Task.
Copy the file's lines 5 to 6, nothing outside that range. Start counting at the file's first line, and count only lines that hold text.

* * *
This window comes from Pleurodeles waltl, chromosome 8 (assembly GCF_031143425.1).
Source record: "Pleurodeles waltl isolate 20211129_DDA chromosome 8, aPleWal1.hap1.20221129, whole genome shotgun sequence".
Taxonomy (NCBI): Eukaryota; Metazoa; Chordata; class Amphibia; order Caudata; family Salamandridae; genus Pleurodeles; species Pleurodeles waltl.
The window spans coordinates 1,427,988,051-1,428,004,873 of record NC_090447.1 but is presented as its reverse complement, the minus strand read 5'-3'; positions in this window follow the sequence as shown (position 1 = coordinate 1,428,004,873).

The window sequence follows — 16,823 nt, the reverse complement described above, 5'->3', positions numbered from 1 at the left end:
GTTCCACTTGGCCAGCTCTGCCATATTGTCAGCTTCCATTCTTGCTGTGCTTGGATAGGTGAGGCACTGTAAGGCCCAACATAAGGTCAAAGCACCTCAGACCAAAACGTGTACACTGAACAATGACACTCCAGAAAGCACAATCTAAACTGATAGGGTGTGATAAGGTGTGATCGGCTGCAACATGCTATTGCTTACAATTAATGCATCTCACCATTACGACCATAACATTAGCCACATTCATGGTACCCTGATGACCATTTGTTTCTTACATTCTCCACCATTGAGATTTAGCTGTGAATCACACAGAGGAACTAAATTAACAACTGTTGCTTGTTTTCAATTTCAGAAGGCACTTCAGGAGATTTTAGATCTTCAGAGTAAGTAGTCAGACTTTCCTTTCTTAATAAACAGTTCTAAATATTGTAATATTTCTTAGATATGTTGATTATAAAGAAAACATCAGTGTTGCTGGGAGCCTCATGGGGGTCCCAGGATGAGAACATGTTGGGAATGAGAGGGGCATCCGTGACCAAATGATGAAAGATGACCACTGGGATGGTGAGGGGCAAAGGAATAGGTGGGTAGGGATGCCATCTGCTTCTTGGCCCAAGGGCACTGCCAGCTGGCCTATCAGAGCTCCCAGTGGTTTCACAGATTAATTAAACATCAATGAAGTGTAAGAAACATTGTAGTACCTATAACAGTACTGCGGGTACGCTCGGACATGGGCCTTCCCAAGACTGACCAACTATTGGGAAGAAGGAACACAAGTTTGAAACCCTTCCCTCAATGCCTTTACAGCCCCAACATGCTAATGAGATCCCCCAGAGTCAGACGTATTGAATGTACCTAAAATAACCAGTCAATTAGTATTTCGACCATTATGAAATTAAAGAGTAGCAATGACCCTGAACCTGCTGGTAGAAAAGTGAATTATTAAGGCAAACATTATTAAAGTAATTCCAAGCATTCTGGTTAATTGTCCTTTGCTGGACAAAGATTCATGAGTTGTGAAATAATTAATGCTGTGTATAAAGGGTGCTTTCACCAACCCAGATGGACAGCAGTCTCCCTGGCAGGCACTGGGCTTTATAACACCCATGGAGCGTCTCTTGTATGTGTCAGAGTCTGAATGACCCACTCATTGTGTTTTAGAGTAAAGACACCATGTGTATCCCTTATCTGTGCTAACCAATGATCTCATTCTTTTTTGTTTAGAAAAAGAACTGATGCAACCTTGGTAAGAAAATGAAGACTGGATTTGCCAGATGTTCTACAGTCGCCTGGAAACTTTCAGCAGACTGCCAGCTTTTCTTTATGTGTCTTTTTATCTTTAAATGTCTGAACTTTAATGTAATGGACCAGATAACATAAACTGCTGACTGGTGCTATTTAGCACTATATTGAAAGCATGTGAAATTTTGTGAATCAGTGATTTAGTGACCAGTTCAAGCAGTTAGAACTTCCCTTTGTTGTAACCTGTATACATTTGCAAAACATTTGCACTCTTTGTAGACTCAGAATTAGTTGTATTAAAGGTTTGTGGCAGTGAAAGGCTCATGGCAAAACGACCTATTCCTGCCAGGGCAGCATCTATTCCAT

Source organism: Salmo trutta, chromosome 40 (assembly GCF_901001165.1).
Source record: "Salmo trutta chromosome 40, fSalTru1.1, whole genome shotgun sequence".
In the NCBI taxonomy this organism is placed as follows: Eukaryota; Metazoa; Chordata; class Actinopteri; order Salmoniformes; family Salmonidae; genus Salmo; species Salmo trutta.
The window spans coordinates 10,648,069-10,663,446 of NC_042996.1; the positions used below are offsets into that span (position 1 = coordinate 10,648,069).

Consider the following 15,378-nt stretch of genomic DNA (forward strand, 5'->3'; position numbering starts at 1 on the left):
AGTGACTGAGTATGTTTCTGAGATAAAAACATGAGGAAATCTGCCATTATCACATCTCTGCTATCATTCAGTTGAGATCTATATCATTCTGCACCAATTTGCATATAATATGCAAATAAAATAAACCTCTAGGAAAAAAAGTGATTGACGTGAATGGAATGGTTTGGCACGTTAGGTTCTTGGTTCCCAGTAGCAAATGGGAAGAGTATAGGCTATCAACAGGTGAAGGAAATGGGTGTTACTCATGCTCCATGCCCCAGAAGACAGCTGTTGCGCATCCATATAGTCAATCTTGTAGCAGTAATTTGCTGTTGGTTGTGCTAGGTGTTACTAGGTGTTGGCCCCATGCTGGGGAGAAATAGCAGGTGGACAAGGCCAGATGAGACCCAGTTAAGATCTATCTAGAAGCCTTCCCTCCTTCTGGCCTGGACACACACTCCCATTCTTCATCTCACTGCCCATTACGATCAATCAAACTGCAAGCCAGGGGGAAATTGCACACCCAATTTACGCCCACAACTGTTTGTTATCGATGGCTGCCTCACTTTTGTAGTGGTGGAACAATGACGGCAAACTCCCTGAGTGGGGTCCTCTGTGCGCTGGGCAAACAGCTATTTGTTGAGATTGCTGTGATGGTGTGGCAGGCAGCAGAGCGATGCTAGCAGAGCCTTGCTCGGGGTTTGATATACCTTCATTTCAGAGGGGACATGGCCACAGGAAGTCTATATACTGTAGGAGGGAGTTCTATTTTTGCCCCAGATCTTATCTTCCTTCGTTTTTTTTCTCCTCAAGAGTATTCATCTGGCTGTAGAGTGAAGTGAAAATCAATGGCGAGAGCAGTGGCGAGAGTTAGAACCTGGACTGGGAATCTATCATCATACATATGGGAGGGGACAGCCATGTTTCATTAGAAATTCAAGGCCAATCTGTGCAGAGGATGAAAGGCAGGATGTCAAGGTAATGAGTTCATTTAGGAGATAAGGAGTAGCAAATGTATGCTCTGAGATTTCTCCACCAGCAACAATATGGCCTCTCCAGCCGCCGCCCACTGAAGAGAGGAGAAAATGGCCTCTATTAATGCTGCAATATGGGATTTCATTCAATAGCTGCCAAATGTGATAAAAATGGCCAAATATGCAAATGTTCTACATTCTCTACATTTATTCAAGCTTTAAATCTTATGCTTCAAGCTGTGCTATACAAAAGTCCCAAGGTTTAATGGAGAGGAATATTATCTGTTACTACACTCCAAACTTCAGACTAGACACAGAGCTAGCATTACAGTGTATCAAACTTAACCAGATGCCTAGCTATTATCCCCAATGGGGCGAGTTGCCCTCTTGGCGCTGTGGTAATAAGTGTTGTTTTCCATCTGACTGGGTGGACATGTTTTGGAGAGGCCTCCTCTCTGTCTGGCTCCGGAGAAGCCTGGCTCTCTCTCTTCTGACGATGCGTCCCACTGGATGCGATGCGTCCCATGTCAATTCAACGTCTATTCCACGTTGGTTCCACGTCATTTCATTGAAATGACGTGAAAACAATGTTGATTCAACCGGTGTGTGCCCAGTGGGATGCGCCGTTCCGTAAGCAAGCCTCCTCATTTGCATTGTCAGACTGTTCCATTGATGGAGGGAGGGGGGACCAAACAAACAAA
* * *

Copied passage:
The window sequence follows — 16,823 nt, the reverse complement described above, 5'->3', positions numbered from 1 at the left end:
GTTCCACTTGGCCAGCTCTGCCATATTGTCAGCTTCCATTCTTGCTGTGCTTGGATAGGTGAGGCACTGTAAGGCCCAACATAAGGTCAAAGCACCTCAGACCAAAACGTGTACACTGAACAATGACACTCCAGAAAGCACAATCTAAACTGATAGGGTGTGATAAGGTGTGATCGGCTGCAACATGCTATTGCTTACAATTAATGCATCTCACCATTACGACCATAACATTAGCCACATTCATGGTACCCTGATGACCATTTGTTTCTTACATTCTCCACCATTGAGATTTAGCTGTGAATCACACAGAGGAACTAAATTAACAACTGTTGCTTGTTTTCAATTTCAGAAGGCACTTCAGGAGATTTTAGATCTTCAGAGTAAGTAGTCAGACTTTCCTTTCTTAATAAACAGTTCTAAATATTGTAATATTTCTTAGATATGTTGATTATAAAGAAAACATCAGTGTTGCTGGGAGCCTCATGGGGGTCCCAGGATGAGAACATGTTGGGAATGAGAGGGGCATCCGTGACCAAATGATGAAAGATGACCACTGGGATGGTGAGGGGCAAAGGAATAGGTGGGTAGGGATGCCATCTGCTTCTTGGCCCAAGGGCACTGCCAGCTGGCCTATCAGAGCTCCCAGTGGTTTCACAGATTAATTAAACATCAATGAAGTGTAAGAAACATTGTAGTACCTATAACAGTACTGCGGGTACGCTCGGACATGGGCCTTCCCAAGACTGACCAACTATTGGGAAGAAGGAACACAAGTTTGAAACCCTTCCCTCAATGCCTTTACAGCCCCAACATGCTAATGAGATCCCCCAGAGTCAGACGTATTGAATGTACCTAAAATAACCAGTCAATTAGTATTTCGACCATTATGAAATTAAAGAGTAGCAATGACCCTGAACCTGCTGGTAGAAAAGTGAATTATTAAGGCAAACATTATTAAAGTAATTCCAAGCATTCTGGTTAATTGTCCTTTGCTGGACAAAGATTCATGAGTTGTGAAATAATTAATGCTGTGTATAAAGGGTGCTTTCACCAACCCAGATGGACAGCAGTCTCCCTGGCAGGCACTGGGCTTTATAACACCCATGGAGCGTCTCTTGTATGTGTCAGAGTCTGAATGACCCACTCATTGTGTTTTAGAGTAAAGACACCATGTGTATCCCTTATCTGTGCTAACCAATGATCTCATTCTTTTTTGTTTAGAAAAAGAACTGATGCAACCTTGGTAAGAAAATGAAGACTGGATTTGCCAGATGTTCTACAGTCGCCTGGAAACTTTCAGCAGACTGCCAGCTTTTCTTTATGTGTCTTTTTATCTTTAAATGTCTGAACTTTAATGTAATGGACCAGATAACATAAACTGCTGACTGGTGCTATTTAGCACTATATTGAAAGCATGTGAAATTTTGTGAATCAGTGATTTAGTGACCAGTTCAAGCAGTTAGAACTTCCCTTTGTTGTAACCTGTATACATTTGCAAAACATTTGCACTCTTTGTAGACTCAGAATTAGTTGTATTAAAGGTTTGTGGCAGTGAAAGGCTCATGGCAAAACGACCTATTCCTGCCAGGGCAGCATCTATTCCAT